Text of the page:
Did I have attention-deficit/hyperactivity disorder (ADHD) as a child?

I never thought so but looking down the list of symptoms I would saythat I probably did. As a child and teen I often had trouble organizingactivities, was easily distracted and forgetful, and frequently did notseem to listen when spoken to.

Also, I was often impulsive and hyperactive at a level that authority figures deemed disruptive and inappropriate.

Happily, I never received any medical or psychological category thatcould validate or give any level of social credence to my unacceptablebehaviour. Unacceptable or inappropriate behaviour was simply that whenI was growing up and if I failed to find a way to control or channel itappropriately then there were consequences. Ultimately I got themessage.

Today it would be an understatement to say that there has been a surge in the number of students diagnosed with ADHD.

In fact, according to the U.S. Centre for Disease Control andPrevention, ADHD and its close cousin attention-deficit disorder (ADD)is "one of the most common neurobehavioural disorders of childhood."

But are we really being confronted with a bona fide neurobehaviouralepidemic or are we simply using the ADHD stamp to legitimize ourfailure as a society to properly parent and control the behaviour ofour children?

In many cases, my answer to that would be yes.

Our permissive culture

Itshould not come as a surprise that as Canadian schools increasinglymove towards a culture of permissiveness — where we theorize aboutrather than react to unacceptable behaviour — that the number of ADHDcases should be on the rise.

And while I do not doubt that there may be some genuine cases outthere, we should not fool ourselves into thinking that ADHD is not anexcuse by many students and their parents to avoid taking fullownership of their problems.

From where I sit, behaviour once considered unacceptable,obstructive and inappropriate is increasingly being mollified andrationalized under the ADHD stamp, which ultimately allows these youngpeople and their parents to think that these attitudes are acceptableand explainable at some higher level.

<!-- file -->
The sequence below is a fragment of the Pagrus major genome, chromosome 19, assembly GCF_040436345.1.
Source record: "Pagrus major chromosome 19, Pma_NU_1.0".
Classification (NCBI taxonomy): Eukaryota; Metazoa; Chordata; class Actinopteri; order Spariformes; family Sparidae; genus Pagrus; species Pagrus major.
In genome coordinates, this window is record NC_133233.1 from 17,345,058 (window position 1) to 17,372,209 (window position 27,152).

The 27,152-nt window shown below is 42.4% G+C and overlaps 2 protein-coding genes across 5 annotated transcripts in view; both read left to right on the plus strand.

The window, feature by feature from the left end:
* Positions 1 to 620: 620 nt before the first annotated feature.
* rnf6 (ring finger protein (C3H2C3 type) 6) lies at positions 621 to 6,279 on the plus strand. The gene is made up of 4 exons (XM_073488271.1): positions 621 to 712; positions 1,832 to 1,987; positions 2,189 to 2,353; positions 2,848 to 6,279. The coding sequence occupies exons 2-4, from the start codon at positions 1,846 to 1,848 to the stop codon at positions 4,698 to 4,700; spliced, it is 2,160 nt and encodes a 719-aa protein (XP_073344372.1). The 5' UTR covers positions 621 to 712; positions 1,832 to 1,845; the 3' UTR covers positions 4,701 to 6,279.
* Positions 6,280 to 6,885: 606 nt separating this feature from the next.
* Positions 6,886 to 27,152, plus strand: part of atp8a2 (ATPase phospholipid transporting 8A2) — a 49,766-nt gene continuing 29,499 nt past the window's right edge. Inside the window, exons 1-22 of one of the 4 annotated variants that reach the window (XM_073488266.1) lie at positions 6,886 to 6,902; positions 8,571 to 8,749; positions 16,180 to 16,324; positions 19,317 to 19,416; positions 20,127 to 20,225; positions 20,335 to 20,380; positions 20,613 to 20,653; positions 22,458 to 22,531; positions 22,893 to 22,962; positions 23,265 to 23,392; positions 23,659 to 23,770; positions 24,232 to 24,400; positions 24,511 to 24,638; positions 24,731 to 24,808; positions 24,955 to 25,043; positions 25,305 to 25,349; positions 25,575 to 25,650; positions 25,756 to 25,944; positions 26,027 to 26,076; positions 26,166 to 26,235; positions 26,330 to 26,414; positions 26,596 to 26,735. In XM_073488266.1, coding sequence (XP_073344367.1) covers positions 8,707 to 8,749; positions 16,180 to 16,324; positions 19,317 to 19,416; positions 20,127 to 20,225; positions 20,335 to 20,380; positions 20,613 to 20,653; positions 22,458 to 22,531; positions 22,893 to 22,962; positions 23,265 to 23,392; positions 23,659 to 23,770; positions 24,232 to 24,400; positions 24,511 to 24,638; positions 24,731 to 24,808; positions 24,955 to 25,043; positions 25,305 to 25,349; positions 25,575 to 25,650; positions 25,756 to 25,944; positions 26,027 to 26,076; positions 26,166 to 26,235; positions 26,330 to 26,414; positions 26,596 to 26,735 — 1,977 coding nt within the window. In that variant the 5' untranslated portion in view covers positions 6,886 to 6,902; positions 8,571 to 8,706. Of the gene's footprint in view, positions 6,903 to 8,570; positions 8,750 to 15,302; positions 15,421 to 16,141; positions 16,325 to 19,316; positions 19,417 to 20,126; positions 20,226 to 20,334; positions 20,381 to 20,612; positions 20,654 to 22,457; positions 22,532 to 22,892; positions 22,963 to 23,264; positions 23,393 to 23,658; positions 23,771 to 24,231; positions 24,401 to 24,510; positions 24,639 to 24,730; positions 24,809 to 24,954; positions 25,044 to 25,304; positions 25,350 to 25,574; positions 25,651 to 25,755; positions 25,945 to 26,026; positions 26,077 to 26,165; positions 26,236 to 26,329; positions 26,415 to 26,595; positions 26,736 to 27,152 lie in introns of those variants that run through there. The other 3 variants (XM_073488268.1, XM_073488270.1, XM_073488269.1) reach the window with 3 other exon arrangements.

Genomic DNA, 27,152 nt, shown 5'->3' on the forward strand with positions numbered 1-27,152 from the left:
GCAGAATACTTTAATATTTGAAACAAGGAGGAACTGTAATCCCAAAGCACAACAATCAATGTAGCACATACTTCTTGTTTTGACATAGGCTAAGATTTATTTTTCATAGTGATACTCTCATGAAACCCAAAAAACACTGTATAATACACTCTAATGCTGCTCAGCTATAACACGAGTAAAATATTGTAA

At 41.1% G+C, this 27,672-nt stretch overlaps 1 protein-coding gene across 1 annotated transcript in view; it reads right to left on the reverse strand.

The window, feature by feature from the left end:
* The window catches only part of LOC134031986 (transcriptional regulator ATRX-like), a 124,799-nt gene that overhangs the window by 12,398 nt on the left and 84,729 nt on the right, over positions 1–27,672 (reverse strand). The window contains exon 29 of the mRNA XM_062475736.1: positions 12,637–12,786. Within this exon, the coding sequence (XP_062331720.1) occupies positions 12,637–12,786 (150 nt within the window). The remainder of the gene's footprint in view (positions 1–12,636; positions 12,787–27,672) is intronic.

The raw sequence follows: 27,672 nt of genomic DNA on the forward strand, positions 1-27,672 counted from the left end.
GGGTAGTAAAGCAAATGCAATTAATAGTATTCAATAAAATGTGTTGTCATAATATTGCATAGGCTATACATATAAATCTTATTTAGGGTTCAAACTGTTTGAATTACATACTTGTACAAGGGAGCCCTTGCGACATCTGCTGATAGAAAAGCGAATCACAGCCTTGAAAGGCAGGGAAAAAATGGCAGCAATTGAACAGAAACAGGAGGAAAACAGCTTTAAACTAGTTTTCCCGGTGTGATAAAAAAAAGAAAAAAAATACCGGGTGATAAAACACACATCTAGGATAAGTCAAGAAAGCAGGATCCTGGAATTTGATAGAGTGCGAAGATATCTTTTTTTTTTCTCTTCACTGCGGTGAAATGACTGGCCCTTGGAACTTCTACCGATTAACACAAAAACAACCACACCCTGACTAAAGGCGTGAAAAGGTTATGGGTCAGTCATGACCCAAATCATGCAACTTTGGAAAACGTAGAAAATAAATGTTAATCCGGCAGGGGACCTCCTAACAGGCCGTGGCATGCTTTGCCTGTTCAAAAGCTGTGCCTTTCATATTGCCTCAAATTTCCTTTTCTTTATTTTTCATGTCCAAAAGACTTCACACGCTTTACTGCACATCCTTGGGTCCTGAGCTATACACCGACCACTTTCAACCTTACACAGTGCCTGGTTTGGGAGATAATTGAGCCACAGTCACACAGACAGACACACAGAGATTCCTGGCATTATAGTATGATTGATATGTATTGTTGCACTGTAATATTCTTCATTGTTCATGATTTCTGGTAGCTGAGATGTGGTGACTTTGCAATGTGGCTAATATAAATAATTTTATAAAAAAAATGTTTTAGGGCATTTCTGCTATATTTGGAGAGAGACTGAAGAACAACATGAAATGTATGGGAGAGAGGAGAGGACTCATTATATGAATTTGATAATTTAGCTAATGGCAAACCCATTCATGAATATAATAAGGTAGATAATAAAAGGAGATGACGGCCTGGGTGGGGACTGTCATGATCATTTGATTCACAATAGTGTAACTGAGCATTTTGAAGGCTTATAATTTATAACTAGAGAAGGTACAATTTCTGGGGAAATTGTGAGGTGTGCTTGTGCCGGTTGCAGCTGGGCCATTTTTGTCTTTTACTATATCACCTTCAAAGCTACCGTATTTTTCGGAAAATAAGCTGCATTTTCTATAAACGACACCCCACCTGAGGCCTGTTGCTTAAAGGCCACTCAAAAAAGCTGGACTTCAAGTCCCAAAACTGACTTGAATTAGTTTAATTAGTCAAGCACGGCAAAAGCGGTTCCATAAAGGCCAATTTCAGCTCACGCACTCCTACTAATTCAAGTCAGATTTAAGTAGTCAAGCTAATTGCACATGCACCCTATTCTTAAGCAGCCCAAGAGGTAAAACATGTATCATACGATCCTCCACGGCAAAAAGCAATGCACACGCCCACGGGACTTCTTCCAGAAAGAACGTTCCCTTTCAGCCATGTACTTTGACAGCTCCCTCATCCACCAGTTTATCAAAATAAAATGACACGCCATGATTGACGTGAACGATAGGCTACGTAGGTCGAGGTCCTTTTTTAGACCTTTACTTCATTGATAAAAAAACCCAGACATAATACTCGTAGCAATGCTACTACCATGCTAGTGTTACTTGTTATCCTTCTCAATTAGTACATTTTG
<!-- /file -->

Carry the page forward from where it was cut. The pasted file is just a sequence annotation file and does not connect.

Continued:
But would the same recent surge in ADHD have happened if thetraditional patterns of family routines and expectations had notchanged?

What if children and teens suddenly sacrificed their freedom to surfthe net or play video games at all hours of the day for a morestructured regime and perhaps even the quiet contemplation of readingbooks (or being read to)?

Do you think that might not have some impact on the number of "diagnosed" cases of ADHD?

What clinches the debate for me is the fact that I have personallyencountered so few cases of ADHD among certain groups of immigrants whotend to have family rules and high academic expectations for theirchildren.

What should teachers do?

So how are teacherslike me to proceed in cases where we are expected to accommodate ADHDstudents who obstruct the class, are unfocused and can't followroutines?

The list of what to do is extensive and, of course, varies from caseto case. However, among the possible accommodations suggested by theCentre for ADD/ADHD Advocacy Canada are reduced homework and courseload, extended time limits, note-taking assistance, and "alternativetest formats," which often translate into less academically challengingtests for these individuals.

How then is a future university or employer supposed to judge fairlybetween competing candidates? Also, thanks in part to the growingpopularity of what's called progressive discipline, students who runamok in the schools can often have appropriate disciplinary actiondeferred or dispensed with altogether.

As a result, behaviour that in the not-so-distant past would haveresulted in suspension or detention will instead receive a warning orsome form of restitution (such as an apology).

Fortunately, the patterns of behaviour commonly associated with ADHDseem, in some cases at least, to diminish as teens approach adulthood.

In other cases the ADHD symptoms mysteriously seem to disappear when away from school property.

I cannot help, sometimes, being a little suspicious, when I am madeaware of some ADHD student I know who is working industriously at apart-time job, such as a cashier in a busy grocery store, anenvironment that would not seem to be very ADHD friendly.

Can the symptoms of ADHD, so vividly played out and oftenaccommodated in the school, suddenly disappear at the paid job, only toreappear at the ringing of the next school bell?

Why do I seem so callous here? Call me old-fashioned but experiencehas taught me that the most accommodating school system, one full ofexcuses, is not always the best for the student in the long run. Thereis a real world out there and it should begin in the classroom.

Source: CBC.ca, Canada – http://www.cbc.ca/canada/story/2009/02/24/f-vp-smol.html